Updates and Advances in the Management of HS - Episode 9
An expert in dermatological conditions discusses office-based procedures that can benefit patients with HS and shares clinical pearls for the management of the disorder.
Andrew Baker, MBA, PA-C: This is a really important topic because so many times when people develop a new problem with their HS, some practitioners or offices are quick to refer them out. A good example is an abscess. One of these cysts turns into an abscess, it’s actively draining. I believe most people are comfortable with doing an incision and drainage. But many times people and clinicians are underutilizing intralesional injections. This is a quick procedure that can provide a lot of relief and less scarring for the patient. Obviously, there are limitations to that. But for some of the bigger areas that are more involved and resistant to I&Ding [incision and drainage] or intralesional injections, doing a deroofing procedure can provide a lot of benefit for patients. This is a way to keep the patient in your practice, have good continuity of care, and treat them effectively without referring them to a general surgeon. There are lots of resources available for that procedure, but that is something that I encourage everyone to get better at doing because it really provides a lot of relief for those patients with HS.
Ask your patients about HS. There is definitely a knowledge gap for practitioners across all specialties. And many times patients are not forthcoming with having this disease. And so when you’re seeing someone who comes in for acne, or you’re seeing someone who comes in and you’re draining an abscess, have the conversation and ask them, “Do you have these anywhere else? How many cysts have you had in your life?” Oftentimes, that opens up a good conversation, and patients will be more forthcoming with having this disease. Also, for the patients who have HS, talk to them about the benefit of early treatment. We’ve discussed this here, but a lot of people feel that biologic treatment is only necessary when they have severe disease or stage III Hurley disease, and that is not the case. Early intervention in this window of opportunity can provide people with an improved quality of life, less surgery, less sequelae from this disease, so that is really important. And also, develop a good multidisciplinary team. People in the medical community—some have very strong personalities. And it may take a little bit of time to find a group of individuals you trust to refer. Whether it’s a psychiatrist or a surgeon or whoever you’re working with for these patients, making sure that you’re on the same page about what it takes to truly treat this disease effectively is so important. And the last is to make sure you’re going to tell your patients that you’re going to follow them closely, you’re going to be seeing them frequently, you’re going to make sure that their medications are working for them. If they develop a hot spot or a draining abscess, make sure that you tell them that you’ll get them in quickly to manage this to prevent them from going to ERs [emergency rooms] and urgent care facilities. And just having polypharmacy, because so many times these patients are being bounced around. So just let them know that you care and that you’ll be there with them throughout this journey.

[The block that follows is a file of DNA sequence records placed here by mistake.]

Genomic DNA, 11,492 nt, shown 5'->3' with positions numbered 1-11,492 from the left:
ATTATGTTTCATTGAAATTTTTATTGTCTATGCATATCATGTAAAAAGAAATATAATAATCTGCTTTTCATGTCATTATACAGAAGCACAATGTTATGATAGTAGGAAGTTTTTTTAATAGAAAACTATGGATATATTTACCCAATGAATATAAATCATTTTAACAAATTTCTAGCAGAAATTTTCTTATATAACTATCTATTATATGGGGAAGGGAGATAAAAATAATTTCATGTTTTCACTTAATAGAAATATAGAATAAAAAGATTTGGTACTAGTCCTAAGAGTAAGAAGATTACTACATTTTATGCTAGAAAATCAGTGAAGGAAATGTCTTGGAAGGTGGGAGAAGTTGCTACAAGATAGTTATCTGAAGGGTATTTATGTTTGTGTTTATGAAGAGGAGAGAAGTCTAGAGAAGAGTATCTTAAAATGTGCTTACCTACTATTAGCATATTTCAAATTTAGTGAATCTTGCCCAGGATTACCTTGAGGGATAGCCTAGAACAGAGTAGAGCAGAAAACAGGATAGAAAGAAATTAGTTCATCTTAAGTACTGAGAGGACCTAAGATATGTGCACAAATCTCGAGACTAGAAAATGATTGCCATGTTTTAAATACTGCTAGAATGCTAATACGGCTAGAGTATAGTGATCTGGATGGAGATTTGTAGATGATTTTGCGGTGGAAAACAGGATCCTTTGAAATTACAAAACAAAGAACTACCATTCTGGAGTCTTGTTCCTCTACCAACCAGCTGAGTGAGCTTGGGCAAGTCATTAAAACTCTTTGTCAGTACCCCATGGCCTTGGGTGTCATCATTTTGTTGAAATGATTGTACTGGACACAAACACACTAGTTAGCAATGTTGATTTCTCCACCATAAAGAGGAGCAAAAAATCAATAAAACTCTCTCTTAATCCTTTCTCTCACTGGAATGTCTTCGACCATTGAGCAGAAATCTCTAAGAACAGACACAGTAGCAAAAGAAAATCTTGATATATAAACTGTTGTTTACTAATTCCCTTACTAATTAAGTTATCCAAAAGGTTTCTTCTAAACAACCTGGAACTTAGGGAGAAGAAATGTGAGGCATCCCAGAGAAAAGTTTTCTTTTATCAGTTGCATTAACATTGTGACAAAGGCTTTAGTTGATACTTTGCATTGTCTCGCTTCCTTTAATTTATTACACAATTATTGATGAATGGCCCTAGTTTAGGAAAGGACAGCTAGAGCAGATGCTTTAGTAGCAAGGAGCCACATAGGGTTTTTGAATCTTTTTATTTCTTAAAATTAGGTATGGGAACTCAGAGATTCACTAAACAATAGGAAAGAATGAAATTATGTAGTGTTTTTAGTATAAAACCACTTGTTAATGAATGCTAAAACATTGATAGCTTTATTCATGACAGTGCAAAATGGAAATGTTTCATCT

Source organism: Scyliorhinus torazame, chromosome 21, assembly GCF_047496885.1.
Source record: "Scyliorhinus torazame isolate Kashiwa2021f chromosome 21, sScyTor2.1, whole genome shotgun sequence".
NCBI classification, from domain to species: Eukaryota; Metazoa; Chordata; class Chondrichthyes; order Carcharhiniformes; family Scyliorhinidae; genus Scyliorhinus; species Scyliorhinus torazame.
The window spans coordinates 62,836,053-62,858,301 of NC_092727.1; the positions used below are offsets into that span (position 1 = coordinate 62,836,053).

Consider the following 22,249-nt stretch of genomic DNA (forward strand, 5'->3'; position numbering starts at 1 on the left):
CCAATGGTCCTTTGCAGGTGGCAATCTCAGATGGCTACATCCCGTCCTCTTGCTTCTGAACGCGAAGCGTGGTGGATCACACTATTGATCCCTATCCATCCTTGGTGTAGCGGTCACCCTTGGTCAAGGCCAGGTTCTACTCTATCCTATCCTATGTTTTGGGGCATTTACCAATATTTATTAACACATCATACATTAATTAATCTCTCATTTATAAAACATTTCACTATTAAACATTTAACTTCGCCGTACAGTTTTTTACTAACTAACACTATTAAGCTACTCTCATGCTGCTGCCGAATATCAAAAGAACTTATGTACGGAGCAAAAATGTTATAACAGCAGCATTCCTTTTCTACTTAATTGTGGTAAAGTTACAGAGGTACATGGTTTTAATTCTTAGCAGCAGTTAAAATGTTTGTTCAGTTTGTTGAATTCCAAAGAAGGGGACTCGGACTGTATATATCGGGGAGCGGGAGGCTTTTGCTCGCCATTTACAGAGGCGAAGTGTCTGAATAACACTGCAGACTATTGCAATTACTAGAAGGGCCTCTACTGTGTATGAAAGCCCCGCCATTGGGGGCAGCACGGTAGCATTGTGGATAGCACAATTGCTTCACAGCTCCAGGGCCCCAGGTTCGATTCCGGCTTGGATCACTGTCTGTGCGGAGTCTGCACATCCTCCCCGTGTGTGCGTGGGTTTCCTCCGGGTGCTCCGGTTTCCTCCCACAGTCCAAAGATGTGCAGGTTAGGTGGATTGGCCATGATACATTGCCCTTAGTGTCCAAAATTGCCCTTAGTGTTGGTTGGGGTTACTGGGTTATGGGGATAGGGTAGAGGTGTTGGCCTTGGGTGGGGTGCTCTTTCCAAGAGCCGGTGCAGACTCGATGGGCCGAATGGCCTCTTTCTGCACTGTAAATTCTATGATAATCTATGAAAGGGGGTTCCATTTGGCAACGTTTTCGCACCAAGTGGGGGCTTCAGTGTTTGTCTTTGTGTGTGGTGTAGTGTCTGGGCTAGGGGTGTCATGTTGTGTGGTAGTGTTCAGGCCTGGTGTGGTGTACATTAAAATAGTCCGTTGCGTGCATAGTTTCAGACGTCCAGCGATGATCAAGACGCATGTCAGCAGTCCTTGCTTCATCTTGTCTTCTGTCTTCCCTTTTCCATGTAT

Transcript Edited for Clarity